Live Review – Luke Royalty And Sweets At Night and Day Cafe, what happened?

The night began with a mellow, Loyle Carner-esque performance from Finnerz, who showed off the set and gave a really interesting dimension to the performance, propelling Finnerz’s lyrical storytelling to another level.

Sterling Press followed with their trademark Britpop-tinged-indie, which very quickly intrigued the crowd, bringing them to the front almost instantly. They began the set with their first two singles, ‘Very Fun Times’ & ‘Lots of Noise’, before diving into unreleased ‘Las Vegas’, a slightly punkier number that drew the crowd in further, creating a real buzz in the room. Their upcoming single, ‘What Would You Do?’ came next, really giving the audience something to shout about, packed with scuzzy riffs and powerful vocals, punctuated by a sarcasm heavy, scathing critique in the middle eight.
A flurry of unreleased songs follow before we reach the end of their set, with recent releases ‘Daisy’ & fan favourite ‘Plastic Bag’, an energetic anthem to close.

Following on from his headline set at Oporto in Leeds the night before, alternative punk rapper Sweets arrived to a rousing reception from the Manchester crowd. He opened with his 2020 single ‘Ashtray Cowboy’, and immediately the atmosphere in the room shifted, a new energy that embodied the punky nature of the music took over.

By the time he reached his second single ‘Yellow’, that vivacity was no longer contained, the bodies that occupied the room were loving every moment and making no attempt to hide that, and neither was Sweets. He mentioned on various occasions how thankful he was to have the opportunity to perform to everyone, a truly sincere message, and one never more pertinent than when we came to the unreleased ‘All My Heroes’, which tackles men’s mental health in a very personal way. This felt like a very important moment, not only for Sweets himself but for the crowd, as a more sombre mood took over the room during those two or three minutes.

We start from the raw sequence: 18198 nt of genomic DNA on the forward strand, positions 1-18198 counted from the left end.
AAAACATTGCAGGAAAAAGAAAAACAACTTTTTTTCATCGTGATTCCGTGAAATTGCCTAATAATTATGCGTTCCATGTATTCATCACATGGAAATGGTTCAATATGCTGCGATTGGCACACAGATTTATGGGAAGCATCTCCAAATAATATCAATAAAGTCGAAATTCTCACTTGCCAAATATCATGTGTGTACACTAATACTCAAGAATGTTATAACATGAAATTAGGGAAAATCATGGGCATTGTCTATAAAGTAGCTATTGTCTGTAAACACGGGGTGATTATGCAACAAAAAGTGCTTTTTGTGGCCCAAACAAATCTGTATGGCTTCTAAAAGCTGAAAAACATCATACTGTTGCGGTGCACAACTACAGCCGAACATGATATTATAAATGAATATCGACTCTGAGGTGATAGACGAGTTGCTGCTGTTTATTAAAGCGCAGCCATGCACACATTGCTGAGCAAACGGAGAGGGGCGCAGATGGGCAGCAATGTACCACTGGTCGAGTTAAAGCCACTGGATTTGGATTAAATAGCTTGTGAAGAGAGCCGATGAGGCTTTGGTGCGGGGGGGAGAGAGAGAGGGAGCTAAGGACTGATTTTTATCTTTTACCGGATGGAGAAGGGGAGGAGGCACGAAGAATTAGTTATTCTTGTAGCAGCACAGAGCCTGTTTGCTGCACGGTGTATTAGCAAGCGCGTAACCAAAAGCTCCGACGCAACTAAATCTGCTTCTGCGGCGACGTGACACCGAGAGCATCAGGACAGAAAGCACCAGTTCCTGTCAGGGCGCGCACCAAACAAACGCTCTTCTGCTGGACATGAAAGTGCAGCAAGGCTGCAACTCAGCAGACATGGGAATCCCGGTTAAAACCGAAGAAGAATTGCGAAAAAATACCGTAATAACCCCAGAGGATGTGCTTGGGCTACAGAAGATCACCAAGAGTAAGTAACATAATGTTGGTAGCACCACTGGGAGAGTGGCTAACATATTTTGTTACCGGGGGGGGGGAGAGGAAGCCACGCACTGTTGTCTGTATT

He returned to normal service, rousing the crowd with his infectious energy and fantastic lyricism, before we landed on the closing number, his next single, ‘Crack Baby’. This was undeniably the highlight of the night, and a tune to look out for – A powerful message, a passionate storyteller and a crowd hanging on every word. Sweets is unmistakably someone you have to see live, with absolutely no regrets.

Finally, we have Luke Royalty who, fresh off of his set on Saturday at A Stone’s Throw Festival, brought a fantastic mix of indie-pop and R&B to close our Manchester evening. He began with 2021’s ‘Stay Gold’, an upbeat bop that got the crowd warmed up, before diving into his latest EP, with ‘alright?’, ‘commuter’, ‘brighter mourning’ & ‘32/ slide in’. All fantastic songs in their own right, but my personal favourite would have to be ‘commuter’, closely followed by ‘32/ slide in’ – both hugely self-aware, bordering on self-deprecating, and demonstrations of the breadth of Luke’s talent.

Backed by his fantastic band, he has a dominant stage presence, keeping the crowd very much where he wants them, which continues throughout ‘I Do’, & ‘Blue Peter’, which is a message to his hometown friends from Darlington. He finishes off with ‘I Could Get Used To This’, a rousing anthem featuring Sweets, which saw Luke make his way off stage to enjoy the end of the night with the crowd, a fitting end to a fantastic evening.